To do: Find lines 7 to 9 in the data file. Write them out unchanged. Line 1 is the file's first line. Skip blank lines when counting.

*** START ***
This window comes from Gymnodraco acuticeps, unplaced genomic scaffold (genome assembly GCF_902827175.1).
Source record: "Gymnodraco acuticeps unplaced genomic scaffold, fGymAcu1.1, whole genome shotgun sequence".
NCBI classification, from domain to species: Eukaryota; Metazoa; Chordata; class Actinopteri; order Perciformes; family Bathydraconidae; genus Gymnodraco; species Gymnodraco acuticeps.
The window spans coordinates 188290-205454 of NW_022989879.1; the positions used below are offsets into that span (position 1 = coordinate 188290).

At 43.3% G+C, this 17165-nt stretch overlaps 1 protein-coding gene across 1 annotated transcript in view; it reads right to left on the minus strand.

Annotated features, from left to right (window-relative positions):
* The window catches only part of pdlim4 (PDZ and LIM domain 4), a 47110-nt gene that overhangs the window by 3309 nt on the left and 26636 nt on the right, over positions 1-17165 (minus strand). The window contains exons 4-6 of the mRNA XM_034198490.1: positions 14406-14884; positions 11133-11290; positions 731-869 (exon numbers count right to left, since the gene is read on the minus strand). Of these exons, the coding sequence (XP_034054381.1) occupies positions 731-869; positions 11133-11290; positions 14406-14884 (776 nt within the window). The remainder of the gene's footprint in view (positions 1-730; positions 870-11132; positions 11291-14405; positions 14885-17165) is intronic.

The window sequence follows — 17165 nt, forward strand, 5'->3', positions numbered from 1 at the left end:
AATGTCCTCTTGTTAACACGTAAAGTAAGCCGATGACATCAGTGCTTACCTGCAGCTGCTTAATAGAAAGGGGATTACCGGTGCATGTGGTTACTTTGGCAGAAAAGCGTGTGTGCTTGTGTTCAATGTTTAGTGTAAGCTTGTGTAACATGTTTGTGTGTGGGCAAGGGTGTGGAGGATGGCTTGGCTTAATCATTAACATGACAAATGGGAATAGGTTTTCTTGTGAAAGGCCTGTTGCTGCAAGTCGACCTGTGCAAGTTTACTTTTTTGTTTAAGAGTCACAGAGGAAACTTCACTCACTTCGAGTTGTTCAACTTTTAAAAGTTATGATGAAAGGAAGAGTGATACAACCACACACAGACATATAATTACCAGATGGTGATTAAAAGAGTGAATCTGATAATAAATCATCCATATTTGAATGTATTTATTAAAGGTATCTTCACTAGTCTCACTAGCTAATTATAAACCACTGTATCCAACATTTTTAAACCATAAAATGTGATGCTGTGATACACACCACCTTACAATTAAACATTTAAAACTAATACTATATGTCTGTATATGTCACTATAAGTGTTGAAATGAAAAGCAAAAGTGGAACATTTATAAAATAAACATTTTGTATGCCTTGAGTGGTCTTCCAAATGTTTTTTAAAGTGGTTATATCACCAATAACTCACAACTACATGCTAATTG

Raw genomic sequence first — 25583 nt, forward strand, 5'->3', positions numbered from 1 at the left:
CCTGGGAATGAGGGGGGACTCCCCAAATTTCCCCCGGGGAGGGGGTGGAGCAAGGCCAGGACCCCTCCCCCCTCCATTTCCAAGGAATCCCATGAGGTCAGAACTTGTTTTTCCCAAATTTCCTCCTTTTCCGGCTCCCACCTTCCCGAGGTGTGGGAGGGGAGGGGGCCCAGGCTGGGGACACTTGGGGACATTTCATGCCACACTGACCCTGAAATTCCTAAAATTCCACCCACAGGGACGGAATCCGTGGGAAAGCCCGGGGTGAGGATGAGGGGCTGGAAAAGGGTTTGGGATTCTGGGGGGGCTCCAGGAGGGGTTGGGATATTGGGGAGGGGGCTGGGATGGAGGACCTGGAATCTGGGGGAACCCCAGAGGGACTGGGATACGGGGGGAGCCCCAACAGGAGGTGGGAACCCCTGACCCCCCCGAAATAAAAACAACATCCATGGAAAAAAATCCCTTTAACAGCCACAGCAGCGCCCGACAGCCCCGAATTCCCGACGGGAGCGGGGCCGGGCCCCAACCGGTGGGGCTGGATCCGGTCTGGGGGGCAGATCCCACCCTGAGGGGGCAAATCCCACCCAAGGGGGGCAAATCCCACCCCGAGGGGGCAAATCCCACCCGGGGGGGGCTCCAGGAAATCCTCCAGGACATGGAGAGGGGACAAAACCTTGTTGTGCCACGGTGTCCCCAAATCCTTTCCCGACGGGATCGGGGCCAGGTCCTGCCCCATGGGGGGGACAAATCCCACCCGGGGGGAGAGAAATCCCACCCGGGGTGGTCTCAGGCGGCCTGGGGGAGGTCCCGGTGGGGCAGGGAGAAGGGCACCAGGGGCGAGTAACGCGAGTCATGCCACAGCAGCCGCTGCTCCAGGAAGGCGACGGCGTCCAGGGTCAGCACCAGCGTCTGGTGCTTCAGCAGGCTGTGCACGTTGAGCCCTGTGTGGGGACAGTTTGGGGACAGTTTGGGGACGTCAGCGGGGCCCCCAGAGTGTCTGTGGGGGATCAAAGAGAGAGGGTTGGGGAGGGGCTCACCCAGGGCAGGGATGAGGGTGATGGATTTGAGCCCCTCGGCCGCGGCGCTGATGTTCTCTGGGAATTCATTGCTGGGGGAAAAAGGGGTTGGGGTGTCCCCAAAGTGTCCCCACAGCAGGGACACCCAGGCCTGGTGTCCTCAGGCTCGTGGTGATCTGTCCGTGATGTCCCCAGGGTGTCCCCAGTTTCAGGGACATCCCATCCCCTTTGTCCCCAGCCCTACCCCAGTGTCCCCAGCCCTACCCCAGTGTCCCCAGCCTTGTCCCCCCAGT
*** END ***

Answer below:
* The window catches only part of pdlim4 (PDZ and LIM domain 4), a 47110-nt gene that overhangs the window by 3309 nt on the left and 26636 nt on the right, over positions 1-17165 (minus strand). The window contains exons 4-6 of the mRNA XM_034198490.1: positions 14406-14884; positions 11133-11290; positions 731-869 (exon numbers count right to left, since the gene is read on the minus strand). Of these exons, the coding sequence (XP_034054381.1) occupies positions 731-869; positions 11133-11290; positions 14406-14884 (776 nt within the window). The remainder of the gene's footprint in view (positions 1-730; positions 870-11132; positions 11291-14405; positions 14885-17165) is intronic.

The window sequence follows — 17165 nt, forward strand, 5'->3', positions numbered from 1 at the left end:
AATGTCCTCTTGTTAACACGTAAAGTAAGCCGATGACATCAGTGCTTACCTGCAGCTGCTTAATAGAAAGGGGATTACCGGTGCATGTGGTTACTTTGGCAGAAAAGCGTGTGTGCTTGTGTTCAATGTTTAGTGTAAGCTTGTGTAACATGTTTGTGTGTGGGCAAGGGTGTGGAGGATGGCTTGGCTTAATCATTAACATGACAAATGGGAATAGGTTTTCTTGTGAAAGGCCTGTTGCTGCAAGTCGACCTGTGCAAGTTTACTTTTTTGTTTAAGAGTCACAGAGGAAACTTCACTCACTTCGAGTTGTTCAACTTTTAAAAGTTATGATGAAAGGAAGAGTGATACAACCACACACAGACATATAATTACCAGATGGTGATTAAAAGAGTGAATCTGATAATAAATCATCCATATTTGAATGTATTTATTAAAGGTATCTTCACTAGTCTCACTAGCTAATTATAAACCACTGTATCCAACATTTTTAAACCATAAAATGTGATGCTGTGATACACACCACCTTACAATTAAACATTTAAAACTAATACTATATGTCTGTATATGTCACTATAAGTGTTGAAATGAAAAGCAAAAGTGGAACATTTATAAAATAAACATTTTGTATGCCTTGAGTGGTCTTCCAAATGTTTTTTAAAGTGGTTATATCACCAATAACTCACAACTACATGCTAATTG